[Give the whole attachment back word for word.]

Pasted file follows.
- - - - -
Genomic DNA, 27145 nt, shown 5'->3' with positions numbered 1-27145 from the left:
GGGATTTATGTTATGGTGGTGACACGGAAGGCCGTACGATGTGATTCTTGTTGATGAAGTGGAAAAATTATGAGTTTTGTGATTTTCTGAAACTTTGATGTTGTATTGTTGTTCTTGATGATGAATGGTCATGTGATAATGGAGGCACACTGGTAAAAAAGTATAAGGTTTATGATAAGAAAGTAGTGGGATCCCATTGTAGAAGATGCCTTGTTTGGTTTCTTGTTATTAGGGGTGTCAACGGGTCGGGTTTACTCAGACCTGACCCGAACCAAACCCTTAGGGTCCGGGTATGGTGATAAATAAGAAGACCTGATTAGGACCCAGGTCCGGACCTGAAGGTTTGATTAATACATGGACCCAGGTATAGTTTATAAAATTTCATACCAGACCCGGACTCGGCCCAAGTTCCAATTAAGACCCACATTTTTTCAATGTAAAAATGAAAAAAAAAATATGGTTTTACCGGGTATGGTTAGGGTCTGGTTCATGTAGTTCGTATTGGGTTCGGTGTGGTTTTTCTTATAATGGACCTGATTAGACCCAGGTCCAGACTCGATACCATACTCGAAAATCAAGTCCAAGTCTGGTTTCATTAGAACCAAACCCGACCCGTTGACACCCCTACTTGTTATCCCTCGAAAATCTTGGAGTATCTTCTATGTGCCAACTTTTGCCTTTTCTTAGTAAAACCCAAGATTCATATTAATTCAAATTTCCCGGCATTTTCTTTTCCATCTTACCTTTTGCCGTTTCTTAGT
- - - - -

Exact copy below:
Genomic DNA, 27145 nt, shown 5'->3' with positions numbered 1-27145 from the left:
GGGATTTATGTTATGGTGGTGACACGGAAGGCCGTACGATGTGATTCTTGTTGATGAAGTGGAAAAATTATGAGTTTTGTGATTTTCTGAAACTTTGATGTTGTATTGTTGTTCTTGATGATGAATGGTCATGTGATAATGGAGGCACACTGGTAAAAAAGTATAAGGTTTATGATAAGAAAGTAGTGGGATCCCATTGTAGAAGATGCCTTGTTTGGTTTCTTGTTATTAGGGGTGTCAACGGGTCGGGTTTACTCAGACCTGACCCGAACCAAACCCTTAGGGTCCGGGTATGGTGATAAATAAGAAGACCTGATTAGGACCCAGGTCCGGACCTGAAGGTTTGATTAATACATGGACCCAGGTATAGTTTATAAAATTTCATACCAGACCCGGACTCGGCCCAAGTTCCAATTAAGACCCACATTTTTTCAATGTAAAAATGAAAAAAAAAATATGGTTTTACCGGGTATGGTTAGGGTCTGGTTCATGTAGTTCGTATTGGGTTCGGTGTGGTTTTTCTTATAATGGACCTGATTAGACCCAGGTCCAGACTCGATACCATACTCGAAAATCAAGTCCAAGTCTGGTTTCATTAGAACCAAACCCGACCCGTTGACACCCCTACTTGTTATCCCTCGAAAATCTTGGAGTATCTTCTATGTGCCAACTTTTGCCTTTTCTTAGTAAAACCCAAGATTCATATTAATTCAAATTTCCCGGCATTTTCTTTTCCATCTTACCTTTTGCCGTTTCTTAGT